The Israeli and Jordanian governments signed a declaration of intent on Thursday to partner in the ecological restoration and sustainable development of the Jordan River.
The document was signed at the UN COP27 climate conference in the Egyptian resort of Sharm el-Sheikh by Environmental Protection Minister Tamar Zandberg and the Jordanian minister of water and irrigation, Mohammed Al Najer.
According to the Environmental Protection Ministry, restoration of the Jordan River is a major goal for both countries due to its great ecological value, its rich historical and religious heritage, and its importance as a major tourist site.
The agreement gives practical expression to Annex 4 of the 1994 Israel-Jordanian Peace Treaty, which contains clauses regarding environmental cooperation in the Jordan River. These include the ecological restoration of the waterway, protection of water resources from pollution, control of agricultural pollution and waste, pest control, the creation of nature reserves and protected areas, and tourism and historical heritage.
Gideon Bromberg, the Israel director of EcoPeace, a Middle East environmental peace organization, welcomed the agreement, saying, “The agreement signed today between Jordan and Israel should build on Peace Treaty commitments and the 2014 decision of the two governments that created a sub-committee on their Joint Water Committee, focused on rehabilitating the Jordan River.”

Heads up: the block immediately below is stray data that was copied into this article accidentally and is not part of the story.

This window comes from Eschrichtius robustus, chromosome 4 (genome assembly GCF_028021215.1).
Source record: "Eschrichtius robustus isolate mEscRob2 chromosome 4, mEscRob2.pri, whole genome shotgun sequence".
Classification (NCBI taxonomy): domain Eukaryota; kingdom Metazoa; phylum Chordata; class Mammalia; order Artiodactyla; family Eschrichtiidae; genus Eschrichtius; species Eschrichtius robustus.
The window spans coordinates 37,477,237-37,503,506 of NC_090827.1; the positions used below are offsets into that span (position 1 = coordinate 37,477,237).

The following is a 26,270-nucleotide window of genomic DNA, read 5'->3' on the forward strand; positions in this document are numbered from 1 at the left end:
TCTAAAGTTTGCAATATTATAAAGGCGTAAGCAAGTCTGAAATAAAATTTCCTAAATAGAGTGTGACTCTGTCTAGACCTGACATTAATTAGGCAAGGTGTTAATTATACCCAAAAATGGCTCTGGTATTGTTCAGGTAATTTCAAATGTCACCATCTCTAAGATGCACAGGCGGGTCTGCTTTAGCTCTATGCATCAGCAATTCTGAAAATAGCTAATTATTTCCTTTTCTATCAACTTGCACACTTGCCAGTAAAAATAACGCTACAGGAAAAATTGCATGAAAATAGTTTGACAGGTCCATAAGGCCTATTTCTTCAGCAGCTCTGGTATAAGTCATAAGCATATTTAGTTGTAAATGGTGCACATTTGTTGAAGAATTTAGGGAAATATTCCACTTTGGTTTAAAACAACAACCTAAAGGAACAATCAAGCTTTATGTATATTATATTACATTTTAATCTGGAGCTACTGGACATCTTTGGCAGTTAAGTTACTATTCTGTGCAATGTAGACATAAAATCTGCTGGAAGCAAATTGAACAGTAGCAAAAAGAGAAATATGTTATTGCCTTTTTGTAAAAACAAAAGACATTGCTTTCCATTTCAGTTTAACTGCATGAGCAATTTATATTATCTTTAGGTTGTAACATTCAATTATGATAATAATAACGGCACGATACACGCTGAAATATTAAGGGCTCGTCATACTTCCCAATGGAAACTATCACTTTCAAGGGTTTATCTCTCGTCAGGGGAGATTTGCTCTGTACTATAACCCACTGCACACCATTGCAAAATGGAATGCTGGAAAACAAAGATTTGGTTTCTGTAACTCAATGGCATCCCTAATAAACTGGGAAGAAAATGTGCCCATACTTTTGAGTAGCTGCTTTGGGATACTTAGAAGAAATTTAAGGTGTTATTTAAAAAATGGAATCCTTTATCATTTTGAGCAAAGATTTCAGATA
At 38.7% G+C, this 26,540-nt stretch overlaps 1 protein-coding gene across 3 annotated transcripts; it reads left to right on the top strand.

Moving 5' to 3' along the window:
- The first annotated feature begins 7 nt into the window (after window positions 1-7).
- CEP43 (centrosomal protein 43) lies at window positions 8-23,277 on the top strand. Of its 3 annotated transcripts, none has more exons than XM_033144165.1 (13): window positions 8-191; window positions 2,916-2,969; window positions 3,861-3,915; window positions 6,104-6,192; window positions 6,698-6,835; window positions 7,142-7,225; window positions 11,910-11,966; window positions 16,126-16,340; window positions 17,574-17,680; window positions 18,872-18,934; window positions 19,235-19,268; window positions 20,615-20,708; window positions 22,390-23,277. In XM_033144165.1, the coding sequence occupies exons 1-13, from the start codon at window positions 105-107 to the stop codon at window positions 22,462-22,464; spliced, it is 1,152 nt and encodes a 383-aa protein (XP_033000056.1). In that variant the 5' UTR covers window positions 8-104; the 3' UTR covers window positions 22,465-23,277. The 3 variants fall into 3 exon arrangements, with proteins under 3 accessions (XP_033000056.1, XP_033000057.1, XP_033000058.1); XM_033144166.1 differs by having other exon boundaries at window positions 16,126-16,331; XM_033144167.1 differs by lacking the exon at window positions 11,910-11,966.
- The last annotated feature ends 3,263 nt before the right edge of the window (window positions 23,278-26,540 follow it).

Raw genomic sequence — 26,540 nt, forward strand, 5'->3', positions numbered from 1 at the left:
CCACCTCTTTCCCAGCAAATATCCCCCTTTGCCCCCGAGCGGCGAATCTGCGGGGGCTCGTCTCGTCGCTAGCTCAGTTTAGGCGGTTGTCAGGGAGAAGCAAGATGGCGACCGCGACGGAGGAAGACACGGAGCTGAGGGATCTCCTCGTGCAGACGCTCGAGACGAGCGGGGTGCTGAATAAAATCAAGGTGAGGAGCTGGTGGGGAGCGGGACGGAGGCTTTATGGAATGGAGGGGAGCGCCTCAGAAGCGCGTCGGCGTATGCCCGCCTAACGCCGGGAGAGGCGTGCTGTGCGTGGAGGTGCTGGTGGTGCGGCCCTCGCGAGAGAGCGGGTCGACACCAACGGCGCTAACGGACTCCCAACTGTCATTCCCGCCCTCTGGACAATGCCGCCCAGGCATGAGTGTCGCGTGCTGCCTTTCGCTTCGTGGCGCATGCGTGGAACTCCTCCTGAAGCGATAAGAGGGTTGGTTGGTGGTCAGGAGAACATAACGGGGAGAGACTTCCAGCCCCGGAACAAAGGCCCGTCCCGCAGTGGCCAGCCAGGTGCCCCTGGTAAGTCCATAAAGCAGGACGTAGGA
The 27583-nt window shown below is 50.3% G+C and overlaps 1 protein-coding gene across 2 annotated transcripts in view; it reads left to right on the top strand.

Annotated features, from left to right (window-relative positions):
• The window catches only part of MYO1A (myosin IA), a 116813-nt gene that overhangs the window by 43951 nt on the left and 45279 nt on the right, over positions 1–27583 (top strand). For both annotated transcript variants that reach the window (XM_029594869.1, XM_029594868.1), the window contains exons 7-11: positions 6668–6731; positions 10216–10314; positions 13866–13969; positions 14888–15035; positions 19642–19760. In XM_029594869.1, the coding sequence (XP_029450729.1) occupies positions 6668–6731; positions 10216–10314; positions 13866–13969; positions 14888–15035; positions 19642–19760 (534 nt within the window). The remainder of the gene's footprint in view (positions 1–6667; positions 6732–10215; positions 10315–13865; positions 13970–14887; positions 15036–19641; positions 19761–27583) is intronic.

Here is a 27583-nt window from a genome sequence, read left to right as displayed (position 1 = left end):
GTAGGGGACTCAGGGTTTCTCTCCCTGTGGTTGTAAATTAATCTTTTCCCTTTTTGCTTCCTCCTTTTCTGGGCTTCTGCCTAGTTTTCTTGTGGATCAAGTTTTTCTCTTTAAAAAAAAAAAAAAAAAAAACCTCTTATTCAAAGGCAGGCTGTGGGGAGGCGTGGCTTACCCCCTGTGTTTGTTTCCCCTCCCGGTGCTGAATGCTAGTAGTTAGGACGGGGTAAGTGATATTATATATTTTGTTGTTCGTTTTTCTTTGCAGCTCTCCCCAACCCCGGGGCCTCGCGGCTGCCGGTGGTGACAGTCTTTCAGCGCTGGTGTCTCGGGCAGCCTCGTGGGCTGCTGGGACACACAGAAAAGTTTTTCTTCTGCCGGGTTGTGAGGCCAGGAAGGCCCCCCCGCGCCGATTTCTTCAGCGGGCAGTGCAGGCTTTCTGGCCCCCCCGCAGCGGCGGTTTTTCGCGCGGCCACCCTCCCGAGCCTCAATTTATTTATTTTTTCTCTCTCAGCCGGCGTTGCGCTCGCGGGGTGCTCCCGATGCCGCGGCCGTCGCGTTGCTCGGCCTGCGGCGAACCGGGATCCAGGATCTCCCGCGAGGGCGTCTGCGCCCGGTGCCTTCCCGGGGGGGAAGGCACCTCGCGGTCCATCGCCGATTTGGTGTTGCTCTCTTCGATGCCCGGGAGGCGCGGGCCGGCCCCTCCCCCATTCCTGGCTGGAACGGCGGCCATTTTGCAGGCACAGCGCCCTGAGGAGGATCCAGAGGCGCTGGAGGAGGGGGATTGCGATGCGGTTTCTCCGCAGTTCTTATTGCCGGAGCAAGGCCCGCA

As part of Thursday’s agreement, Israel and Jordan jointly recognized that the restoration of the Jordan River requires cross-border action, and that rehabilitation will create new opportunities for cooperation between the countries, generate jobs, and improve quality of life for citizens living on both sides.
Both countries pledged to treat pollution in their respective territories, partly by building wastewater treatment facilities and connecting towns along the river to advanced sewage infrastructure. They will also improve the quality of the water that flows into what has become, in many parts, little more than a polluted, trickling stream.
The two sides also agreed to promote sustainable agriculture, with special emphasis on regulating agricultural runoff and reducing the use of chemical pesticides.
In addition to making plans for tourism on both banks, the two countries also committed to examining the creation of a regional research center and academic cooperation aimed at restoring the streams that run into the Jordan River.
In July, the Israeli government approved an ambitious plan to clean up a substantial stretch of the Jordan River, restore its once abundant nature, and develop tourism along its banks.
The segment of river to undergo rehabilitation, all of which is located within Israeli territory, runs from the Sea of Galilee to the point where the river meets the Bezek Stream, around 37 kilometers (23 miles) to the south. The plan was approved Sunday.
Bromberg pointed out that because of the transboundary nature of the river, rehabilitation south of Bezek Stream into the West Bank also required cooperation with the Palestinian Authority and the “full participation” of the 60,000 Palestinians living in the Jordan Valley.
The Environmental Protection Ministry said in a statement that the Jordan River’s restoration and protection from pollution were especially important given a climate change-driven decrease in rainfall, which means less water is available to the iconic waterway.
The Jordan River is important to the three Abrahamic faiths, and a particular pull for Christian pilgrims.
Jordan and Israel, together with the United Arab Emirates, also signed a memorandum of understanding at COP27 last week relating to a deal signed last year for the kingdom to supply Israel with solar energy, in return for Israel proving Jordan with desalinated water.